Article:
It’s been a busy week at York Crown Court. Here’s a summary of some of the cases dealt with this week:
Paul Crowther, 36, from Batley, West Yorkshire, pleaded guilty to the manslaughter of “talented” York student Bethany Fields after being diagnosed with schizophrenia following her death.
DANGEROUS: Paul Crowther
Judge Tom Bayliss QC described Crowther as a “very dangerous man indeed” as he ordered him to be detained in hospital as part of his minimum sentence of 12 years.
Judge Bayliss told Leeds Crown Court that Miss Fields described the defendant as “manipulative, abusive and controlling”.
He said: “She told police that the abuse, which was initially low key, began to intensify.”
The court heard that Crowther had suffered from mental health issues for a number of years and had been detained in hospital several times after threatening suicide, having thoughts about killing others and hearing voices.
Judge Bayliss said: “Bethany Fields did what she could to help him with his mental health issues but it all became too much for her to cope with and she ended their relationship.”
- A paedophile’s son has been jailed for more than five years after planning to abuse a young girl while her uncle watched.
Simon Leonard Mewse, 36, made a two-hour journey to Skipwith Common south of York to meet the pair with condoms in his car, said Dan Cordey, prosecuting.
The 36-year-old had sent videos of children as young as three being abused to the “uncle” via online chat apps.
JAILED: Simon Leonard Mewse
But the “uncle” was an undercover police officer, the eight-year-old “niece” didn’t exist and Mewse was arrested.
The 36-year-old had also had similar conversations online with another undercover police officer about the officer’s non-existent 10-year-old daughter and also sent him videos of children being sexually abused, Mr Cordey told York Crown Court.
Defence solicitor advocate Kevin Blount said Mewse would not have actually carried out the abuse.
He had wanted to investigate child sexual abuse because his father had recently been jailed for child sex offences.
Judge Simon Hickey told Mewse: “That should have warned you off completely from these sorts of offences.”
The 36-year-old had gone to Skipwith Common with the intention of “effectively raping” an eight-year-old girl.
“I don’t accept you would not have gone through with it,” said the judge.
He jailed Mewse for five years and three months, plus a two year extension, put him on the sex offenders’ register for life and made him subject to a lifetime sexual harm prevention order banning him from contacting children and enabling police to monitor his use of the internet.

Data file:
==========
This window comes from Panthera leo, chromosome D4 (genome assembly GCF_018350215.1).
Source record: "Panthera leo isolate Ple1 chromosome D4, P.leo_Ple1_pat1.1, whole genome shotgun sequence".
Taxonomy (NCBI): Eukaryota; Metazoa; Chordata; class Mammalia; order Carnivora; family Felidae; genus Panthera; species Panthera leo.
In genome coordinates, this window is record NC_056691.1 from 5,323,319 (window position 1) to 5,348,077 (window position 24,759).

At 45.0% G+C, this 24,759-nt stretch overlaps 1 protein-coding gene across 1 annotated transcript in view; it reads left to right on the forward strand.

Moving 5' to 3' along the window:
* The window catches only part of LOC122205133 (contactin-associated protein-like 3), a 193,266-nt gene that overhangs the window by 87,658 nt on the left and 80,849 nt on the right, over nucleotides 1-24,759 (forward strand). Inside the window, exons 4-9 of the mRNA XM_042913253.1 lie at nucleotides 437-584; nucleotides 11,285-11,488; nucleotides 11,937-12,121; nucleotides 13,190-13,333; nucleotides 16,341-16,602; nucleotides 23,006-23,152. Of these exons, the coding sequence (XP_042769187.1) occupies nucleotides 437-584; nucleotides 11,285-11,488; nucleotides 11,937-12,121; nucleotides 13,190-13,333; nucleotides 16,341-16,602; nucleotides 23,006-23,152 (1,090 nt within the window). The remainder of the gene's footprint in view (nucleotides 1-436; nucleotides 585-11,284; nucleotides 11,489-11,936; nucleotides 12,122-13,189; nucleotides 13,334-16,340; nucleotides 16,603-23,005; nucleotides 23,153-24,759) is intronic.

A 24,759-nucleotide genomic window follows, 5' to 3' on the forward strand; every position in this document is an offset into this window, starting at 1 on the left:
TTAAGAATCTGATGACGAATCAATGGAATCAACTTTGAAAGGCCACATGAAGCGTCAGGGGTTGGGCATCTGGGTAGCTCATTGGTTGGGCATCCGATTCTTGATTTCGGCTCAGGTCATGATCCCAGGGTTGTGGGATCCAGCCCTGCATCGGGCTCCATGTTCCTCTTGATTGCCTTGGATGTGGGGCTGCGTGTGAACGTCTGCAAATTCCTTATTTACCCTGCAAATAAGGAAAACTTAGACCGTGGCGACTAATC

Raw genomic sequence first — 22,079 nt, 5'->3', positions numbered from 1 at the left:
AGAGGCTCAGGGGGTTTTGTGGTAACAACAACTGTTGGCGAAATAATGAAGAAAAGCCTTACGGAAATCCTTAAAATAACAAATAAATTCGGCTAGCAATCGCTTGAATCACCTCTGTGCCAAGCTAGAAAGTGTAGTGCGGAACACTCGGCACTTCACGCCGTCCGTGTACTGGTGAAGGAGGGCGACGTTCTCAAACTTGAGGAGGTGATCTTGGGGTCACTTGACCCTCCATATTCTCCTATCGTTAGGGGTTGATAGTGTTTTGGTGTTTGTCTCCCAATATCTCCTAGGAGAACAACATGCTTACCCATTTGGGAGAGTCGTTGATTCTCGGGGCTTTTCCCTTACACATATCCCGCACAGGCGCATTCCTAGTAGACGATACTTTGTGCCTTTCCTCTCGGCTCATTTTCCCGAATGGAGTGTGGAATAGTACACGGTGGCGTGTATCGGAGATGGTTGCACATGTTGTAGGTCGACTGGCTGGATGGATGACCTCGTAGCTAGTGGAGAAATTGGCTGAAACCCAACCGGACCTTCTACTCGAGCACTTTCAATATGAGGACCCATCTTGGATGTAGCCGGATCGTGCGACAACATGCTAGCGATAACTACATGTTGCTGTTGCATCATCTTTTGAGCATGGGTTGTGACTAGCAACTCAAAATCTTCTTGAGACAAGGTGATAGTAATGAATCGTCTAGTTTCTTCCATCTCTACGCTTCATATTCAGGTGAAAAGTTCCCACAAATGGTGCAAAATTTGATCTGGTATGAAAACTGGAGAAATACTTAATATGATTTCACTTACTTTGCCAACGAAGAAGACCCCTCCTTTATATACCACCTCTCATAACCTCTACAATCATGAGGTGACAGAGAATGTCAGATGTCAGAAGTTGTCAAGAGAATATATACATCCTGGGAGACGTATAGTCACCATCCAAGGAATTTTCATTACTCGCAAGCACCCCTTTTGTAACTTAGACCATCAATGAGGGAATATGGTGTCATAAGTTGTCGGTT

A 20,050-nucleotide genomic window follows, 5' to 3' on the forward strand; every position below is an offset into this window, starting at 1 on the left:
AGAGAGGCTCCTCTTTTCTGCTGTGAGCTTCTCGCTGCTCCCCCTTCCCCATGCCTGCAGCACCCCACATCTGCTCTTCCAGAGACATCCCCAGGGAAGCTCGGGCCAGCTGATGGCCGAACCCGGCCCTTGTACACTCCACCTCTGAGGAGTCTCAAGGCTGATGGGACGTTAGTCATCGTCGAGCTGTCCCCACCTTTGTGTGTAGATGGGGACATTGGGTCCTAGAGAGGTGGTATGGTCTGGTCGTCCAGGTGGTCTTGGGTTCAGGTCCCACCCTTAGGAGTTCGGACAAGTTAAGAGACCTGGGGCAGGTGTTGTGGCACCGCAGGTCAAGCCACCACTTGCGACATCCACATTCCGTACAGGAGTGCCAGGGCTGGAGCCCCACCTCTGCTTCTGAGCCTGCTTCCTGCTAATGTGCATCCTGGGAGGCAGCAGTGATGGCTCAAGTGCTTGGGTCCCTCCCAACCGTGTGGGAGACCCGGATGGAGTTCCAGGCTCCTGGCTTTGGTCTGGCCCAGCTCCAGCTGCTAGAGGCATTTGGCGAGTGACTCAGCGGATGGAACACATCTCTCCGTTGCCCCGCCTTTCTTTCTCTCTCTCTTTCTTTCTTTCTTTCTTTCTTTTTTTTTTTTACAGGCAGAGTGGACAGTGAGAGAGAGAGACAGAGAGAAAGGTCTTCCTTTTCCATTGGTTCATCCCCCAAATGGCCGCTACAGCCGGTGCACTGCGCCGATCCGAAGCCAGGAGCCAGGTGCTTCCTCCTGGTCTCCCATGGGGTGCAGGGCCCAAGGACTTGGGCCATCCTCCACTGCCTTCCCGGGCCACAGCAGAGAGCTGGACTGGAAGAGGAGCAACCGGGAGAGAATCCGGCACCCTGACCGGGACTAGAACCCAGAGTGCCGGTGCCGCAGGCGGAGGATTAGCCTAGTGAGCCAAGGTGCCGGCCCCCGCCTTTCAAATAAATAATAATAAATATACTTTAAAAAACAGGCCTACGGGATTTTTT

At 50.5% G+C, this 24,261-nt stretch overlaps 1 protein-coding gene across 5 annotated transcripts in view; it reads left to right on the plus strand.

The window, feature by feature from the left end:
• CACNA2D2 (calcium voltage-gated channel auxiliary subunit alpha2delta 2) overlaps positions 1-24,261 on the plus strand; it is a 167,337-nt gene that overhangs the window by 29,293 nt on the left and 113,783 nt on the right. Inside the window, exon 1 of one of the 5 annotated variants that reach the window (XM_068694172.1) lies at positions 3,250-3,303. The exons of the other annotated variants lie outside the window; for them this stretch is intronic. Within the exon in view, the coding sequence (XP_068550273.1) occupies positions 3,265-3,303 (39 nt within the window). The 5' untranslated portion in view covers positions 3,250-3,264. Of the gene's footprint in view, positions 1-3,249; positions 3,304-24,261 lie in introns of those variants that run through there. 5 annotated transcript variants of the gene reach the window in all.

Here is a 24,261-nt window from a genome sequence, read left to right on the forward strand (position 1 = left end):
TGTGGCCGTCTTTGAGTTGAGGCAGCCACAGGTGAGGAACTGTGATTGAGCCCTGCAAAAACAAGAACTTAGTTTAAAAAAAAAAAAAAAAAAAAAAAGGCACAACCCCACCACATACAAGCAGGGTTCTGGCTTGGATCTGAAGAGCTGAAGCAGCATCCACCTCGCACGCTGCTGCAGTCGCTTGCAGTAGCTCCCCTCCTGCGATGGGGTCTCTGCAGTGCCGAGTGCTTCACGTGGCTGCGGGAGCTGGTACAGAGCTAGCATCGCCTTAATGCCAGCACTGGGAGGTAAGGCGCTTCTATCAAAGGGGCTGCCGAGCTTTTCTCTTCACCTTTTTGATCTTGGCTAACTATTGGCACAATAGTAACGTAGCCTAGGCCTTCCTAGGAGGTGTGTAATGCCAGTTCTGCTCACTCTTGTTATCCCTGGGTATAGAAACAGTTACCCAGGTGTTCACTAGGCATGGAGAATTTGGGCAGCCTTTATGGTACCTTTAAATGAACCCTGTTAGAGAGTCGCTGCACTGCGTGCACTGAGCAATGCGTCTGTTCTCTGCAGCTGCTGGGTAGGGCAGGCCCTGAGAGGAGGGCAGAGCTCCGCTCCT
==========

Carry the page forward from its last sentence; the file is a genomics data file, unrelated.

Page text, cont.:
- A MAN who tried to persuade a boy to skip school to have sex with him was snared by a police regional organised crime unit.
Owen John Druett, 22, sent sexual online messages to “Noah”, said Michele Stuart-Lofthouse, prosecuting.
He also messaged: “Can’t you leave school and come here?” and “Come to my door, I will leave it unlocked, just come straight in.”
But the person he believed was a 12-year-old boy was really a member of the Yorkshire and Humberside Police Regional Organised Crime Unit.
Detectives arrested him near his home and found indecent pictures of children as young as 18 months on his mobile phone.
He told them he used them for sexual gratification.
Recorder Margia Mostafa told Druett about “Noah”: “You sent him extremely explicit messages, stating you wanted in essence …sexual intercourse with him.”
The reason police carried out such operations was to snare predatory paedophiles such as Druett, the court heard.
“That is what you are, that is what you were doing on the internet,” she said.
Druett, of Pottery Lane, off Malton Road, York, pleaded guilty to attempting to meet a child for sex and three charges of having indecent images of children.
He was given an 18-month prison sentence suspended for two years on condition he does a rehabilitation programme lasting up to 90 days, 30 days other rehabilitative activities and 100 hours’ unpaid work.
He was put on the sex offenders’ register for 10 years and made subject to a sexual harm prevention order allowing police to monitor his online activities for seven years.
His barrister Fiona Clancy told York Crown Court Druett had committed the offences at a time when he had been exploring his sexuality and when he had been depressed.
He had had a difficult childhood and lacked maturity.
But since his arrest in December 2018, he had had counselling and was supported by his family and friends.